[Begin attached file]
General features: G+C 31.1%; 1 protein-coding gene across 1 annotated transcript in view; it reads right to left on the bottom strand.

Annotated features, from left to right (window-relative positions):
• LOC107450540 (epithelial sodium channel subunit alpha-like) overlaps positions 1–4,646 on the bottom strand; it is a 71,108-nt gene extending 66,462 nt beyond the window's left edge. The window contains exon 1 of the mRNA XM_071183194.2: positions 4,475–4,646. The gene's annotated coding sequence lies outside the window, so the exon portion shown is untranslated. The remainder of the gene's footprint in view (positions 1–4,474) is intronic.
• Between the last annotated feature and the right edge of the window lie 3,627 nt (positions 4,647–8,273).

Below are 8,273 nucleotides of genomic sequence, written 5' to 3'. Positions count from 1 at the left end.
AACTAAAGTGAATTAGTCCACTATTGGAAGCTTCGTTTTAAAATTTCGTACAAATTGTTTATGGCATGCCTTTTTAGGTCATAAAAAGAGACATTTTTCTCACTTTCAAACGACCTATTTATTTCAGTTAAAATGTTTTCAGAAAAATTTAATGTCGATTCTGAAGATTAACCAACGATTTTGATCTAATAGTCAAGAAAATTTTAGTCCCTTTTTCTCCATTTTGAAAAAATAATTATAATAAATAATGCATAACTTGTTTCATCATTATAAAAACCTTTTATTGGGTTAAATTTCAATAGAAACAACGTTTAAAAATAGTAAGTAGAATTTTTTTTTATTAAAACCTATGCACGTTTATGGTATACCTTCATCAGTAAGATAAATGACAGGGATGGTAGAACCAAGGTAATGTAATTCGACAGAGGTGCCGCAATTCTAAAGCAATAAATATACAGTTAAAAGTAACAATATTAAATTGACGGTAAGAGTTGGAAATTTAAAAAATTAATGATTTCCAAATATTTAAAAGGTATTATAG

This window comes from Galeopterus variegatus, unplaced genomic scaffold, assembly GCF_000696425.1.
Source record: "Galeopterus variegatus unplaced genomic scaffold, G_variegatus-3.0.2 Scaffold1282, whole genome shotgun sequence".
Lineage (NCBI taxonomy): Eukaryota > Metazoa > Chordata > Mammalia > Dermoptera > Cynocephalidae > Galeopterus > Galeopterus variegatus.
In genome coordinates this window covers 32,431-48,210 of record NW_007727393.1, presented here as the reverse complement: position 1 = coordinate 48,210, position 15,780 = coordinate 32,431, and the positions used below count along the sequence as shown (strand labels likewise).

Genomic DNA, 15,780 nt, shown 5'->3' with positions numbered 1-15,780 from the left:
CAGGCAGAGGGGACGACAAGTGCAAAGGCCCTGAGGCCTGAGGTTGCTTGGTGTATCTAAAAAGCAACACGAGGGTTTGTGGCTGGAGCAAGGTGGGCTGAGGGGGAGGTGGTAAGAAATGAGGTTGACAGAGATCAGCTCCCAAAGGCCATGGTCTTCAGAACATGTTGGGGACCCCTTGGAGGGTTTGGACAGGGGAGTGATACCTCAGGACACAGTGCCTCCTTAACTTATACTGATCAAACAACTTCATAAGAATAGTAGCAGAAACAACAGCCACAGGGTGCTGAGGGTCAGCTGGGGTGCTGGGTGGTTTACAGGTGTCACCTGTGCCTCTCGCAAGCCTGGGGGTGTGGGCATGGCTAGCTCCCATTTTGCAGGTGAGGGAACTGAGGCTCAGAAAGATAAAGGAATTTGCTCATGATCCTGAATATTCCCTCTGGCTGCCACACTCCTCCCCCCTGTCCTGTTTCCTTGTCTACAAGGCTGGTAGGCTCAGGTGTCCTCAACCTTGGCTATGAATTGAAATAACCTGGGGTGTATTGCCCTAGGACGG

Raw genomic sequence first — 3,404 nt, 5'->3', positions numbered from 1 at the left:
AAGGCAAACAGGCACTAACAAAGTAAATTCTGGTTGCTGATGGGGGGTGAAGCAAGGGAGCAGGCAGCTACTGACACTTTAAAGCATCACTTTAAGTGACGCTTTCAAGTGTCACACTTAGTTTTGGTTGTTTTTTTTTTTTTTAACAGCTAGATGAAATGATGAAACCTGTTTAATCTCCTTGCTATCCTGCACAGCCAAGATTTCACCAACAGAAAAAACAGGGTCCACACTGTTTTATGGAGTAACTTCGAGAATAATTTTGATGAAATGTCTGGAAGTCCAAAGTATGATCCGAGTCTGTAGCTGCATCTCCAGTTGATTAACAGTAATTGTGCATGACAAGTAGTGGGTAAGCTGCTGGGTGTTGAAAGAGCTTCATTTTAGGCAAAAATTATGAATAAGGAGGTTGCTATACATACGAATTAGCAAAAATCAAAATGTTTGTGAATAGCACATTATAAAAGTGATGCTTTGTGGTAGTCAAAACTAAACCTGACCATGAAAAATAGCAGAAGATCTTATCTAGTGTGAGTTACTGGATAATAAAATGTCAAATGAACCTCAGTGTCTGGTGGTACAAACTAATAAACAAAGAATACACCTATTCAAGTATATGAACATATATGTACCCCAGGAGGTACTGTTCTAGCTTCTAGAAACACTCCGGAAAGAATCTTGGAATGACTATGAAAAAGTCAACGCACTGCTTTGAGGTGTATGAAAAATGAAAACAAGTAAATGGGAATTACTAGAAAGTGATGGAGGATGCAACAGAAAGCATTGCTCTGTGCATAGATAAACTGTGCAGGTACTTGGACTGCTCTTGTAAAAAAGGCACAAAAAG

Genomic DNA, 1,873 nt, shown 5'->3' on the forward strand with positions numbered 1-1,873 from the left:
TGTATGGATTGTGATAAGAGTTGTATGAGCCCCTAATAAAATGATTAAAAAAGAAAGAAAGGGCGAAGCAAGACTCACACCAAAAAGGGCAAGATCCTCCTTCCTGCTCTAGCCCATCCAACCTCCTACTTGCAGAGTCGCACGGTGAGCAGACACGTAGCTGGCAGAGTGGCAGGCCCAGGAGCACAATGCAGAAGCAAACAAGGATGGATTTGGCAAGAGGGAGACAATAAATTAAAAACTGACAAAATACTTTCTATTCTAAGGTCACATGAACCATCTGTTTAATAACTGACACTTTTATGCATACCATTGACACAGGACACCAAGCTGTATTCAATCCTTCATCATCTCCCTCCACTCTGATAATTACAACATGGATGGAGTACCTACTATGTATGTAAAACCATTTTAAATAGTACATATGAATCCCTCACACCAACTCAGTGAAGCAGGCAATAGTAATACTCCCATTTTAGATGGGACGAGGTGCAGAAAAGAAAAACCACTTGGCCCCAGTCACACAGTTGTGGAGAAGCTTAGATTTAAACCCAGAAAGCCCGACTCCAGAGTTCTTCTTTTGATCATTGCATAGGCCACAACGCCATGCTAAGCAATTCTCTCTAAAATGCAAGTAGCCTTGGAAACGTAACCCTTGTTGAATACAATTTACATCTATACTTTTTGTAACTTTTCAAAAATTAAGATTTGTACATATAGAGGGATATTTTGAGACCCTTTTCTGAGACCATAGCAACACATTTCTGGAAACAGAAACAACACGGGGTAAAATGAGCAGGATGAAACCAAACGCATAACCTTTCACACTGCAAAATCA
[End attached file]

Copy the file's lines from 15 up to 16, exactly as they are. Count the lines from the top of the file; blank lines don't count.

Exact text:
Genomic DNA, 1,873 nt, shown 5'->3' on the forward strand with positions numbered 1-1,873 from the left:
TGTATGGATTGTGATAAGAGTTGTATGAGCCCCTAATAAAATGATTAAAAAAGAAAGAAAGGGCGAAGCAAGACTCACACCAAAAAGGGCAAGATCCTCCTTCCTGCTCTAGCCCATCCAACCTCCTACTTGCAGAGTCGCACGGTGAGCAGACACGTAGCTGGCAGAGTGGCAGGCCCAGGAGCACAATGCAGAAGCAAACAAGGATGGATTTGGCAAGAGGGAGACAATAAATTAAAAACTGACAAAATACTTTCTATTCTAAGGTCACATGAACCATCTGTTTAATAACTGACACTTTTATGCATACCATTGACACAGGACACCAAGCTGTATTCAATCCTTCATCATCTCCCTCCACTCTGATAATTACAACATGGATGGAGTACCTACTATGTATGTAAAACCATTTTAAATAGTACATATGAATCCCTCACACCAACTCAGTGAAGCAGGCAATAGTAATACTCCCATTTTAGATGGGACGAGGTGCAGAAAAGAAAAACCACTTGGCCCCAGTCACACAGTTGTGGAGAAGCTTAGATTTAAACCCAGAAAGCCCGACTCCAGAGTTCTTCTTTTGATCATTGCATAGGCCACAACGCCATGCTAAGCAATTCTCTCTAAAATGCAAGTAGCCTTGGAAACGTAACCCTTGTTGAATACAATTTACATCTATACTTTTTGTAACTTTTCAAAAATTAAGATTTGTACATATAGAGGGATATTTTGAGACCCTTTTCTGAGACCATAGCAACACATTTCTGGAAACAGAAACAACACGGGGTAAAATGAGCAGGATGAAACCAAACGCATAACCTTTCACACTGCAAAATCA